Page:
Do space blankets work?
What are your thoughts on carrying a trash bag or space blanket in your pocket for making a shelter or dealing with hypothermia?
Get full access to Outside Learn, our online education hub featuring in-depth fitness, nutrition, and adventure courses and more than 2,000 instructional videos when you sign up for Outside+.
Either item is better than going empty-handed, but there are some far superior materials that have come out on the market during the past few years. For one thing, most reflective space blankets have a shelf-life of six months in the package before they start to deteriorate along the seams. They also don’t hold up well in the wind and won’t last more than one night as the material shreds like tinsel.
I prefer using AMK HeatSheets. They’re nearly the same size and cost as a space blanket but are very puncture resistant and made from a more durable material that can take some punishment in the backcountry. HeatSheets are also available in a bivy style, though I prefer the plain version as it allows for more applications (groundpad, blanket, tarp, et cetera).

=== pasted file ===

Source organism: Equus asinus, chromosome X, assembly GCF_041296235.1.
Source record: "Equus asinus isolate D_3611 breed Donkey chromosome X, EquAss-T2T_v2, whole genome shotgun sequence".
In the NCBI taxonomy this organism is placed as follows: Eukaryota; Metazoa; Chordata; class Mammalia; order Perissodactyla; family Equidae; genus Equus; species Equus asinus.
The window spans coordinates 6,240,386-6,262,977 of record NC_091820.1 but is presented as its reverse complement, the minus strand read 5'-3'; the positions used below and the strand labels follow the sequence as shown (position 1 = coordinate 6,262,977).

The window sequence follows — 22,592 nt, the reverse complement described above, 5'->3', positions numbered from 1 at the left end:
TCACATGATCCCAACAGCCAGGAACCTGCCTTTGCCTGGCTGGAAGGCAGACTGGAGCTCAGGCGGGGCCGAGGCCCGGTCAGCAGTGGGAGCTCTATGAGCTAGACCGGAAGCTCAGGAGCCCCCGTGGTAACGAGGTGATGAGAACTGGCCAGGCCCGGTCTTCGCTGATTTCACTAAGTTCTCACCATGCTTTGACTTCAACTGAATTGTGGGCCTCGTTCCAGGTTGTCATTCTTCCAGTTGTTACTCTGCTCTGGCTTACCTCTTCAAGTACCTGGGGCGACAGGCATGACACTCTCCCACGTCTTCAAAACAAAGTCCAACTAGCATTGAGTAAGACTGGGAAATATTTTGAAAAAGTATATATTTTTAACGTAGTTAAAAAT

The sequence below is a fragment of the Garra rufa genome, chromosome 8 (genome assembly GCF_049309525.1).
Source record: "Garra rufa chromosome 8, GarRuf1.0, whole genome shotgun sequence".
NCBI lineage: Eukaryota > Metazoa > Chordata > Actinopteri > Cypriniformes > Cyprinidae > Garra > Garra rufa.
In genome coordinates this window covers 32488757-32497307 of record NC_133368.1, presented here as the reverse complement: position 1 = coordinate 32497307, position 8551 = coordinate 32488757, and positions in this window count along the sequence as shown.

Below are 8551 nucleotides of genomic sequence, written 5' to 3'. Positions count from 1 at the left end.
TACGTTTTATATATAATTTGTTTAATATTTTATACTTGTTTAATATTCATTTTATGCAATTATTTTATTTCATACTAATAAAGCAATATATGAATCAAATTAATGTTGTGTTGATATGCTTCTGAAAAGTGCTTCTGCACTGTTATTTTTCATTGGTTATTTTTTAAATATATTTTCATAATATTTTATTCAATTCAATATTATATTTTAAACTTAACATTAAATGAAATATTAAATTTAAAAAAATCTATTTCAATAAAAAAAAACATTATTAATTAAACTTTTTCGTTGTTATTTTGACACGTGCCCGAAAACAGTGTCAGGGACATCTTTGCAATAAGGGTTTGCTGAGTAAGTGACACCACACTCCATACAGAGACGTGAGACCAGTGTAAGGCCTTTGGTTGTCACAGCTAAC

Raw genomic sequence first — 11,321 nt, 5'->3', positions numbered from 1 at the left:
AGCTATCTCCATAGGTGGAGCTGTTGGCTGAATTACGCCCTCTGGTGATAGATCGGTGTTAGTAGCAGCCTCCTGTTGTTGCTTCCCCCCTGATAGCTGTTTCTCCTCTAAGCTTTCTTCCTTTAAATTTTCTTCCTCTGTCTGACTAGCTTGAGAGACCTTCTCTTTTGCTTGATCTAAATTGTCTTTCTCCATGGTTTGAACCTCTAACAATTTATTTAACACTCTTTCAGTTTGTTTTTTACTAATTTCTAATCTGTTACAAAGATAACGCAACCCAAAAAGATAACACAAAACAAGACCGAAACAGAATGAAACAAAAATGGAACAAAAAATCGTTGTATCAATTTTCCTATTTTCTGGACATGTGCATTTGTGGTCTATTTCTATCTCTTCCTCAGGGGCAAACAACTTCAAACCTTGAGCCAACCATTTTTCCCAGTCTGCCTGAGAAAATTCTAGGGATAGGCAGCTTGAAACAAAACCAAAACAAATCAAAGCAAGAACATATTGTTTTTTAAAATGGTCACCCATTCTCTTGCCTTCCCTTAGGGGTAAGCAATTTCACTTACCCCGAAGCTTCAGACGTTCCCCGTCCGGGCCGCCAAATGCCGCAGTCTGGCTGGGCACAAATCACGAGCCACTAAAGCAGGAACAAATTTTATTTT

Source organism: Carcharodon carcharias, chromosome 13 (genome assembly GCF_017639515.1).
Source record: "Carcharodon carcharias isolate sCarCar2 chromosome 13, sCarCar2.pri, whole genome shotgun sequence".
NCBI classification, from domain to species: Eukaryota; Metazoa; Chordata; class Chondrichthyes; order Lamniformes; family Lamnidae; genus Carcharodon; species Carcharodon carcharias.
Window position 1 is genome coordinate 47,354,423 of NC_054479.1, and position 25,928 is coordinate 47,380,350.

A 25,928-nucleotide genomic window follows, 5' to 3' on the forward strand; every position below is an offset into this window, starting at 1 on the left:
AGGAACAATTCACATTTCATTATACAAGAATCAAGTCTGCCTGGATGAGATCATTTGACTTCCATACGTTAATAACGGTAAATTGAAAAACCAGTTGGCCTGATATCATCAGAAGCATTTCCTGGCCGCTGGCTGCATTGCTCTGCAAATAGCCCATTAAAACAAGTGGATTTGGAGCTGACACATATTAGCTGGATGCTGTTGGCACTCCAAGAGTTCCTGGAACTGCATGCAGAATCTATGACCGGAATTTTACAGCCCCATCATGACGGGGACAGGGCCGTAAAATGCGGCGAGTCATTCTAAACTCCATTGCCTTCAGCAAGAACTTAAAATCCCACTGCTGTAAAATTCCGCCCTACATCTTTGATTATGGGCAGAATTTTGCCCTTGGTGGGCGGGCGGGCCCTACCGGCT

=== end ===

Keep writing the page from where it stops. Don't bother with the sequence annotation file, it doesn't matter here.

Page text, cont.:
A large, heavy-duty (4 to 6 mil) orange trash bag can also make a quickie shelter. I highly recommend that parents have their kids carry one (save some of those orange Halloween bags) along with a whistle as a survival-starter kit for their youngsters. Just cut out a facehole in one corner so it can be used as a hood and you have a lightweight, easily obtainable shelter that can be stowed in the pocket.
Given that hypothermia is the number one killer of people in the outdoors the world over and that most cases happen in 50-degree F weather, one should carry, at the bare minimum a trash bag. A HeatSheet is even better.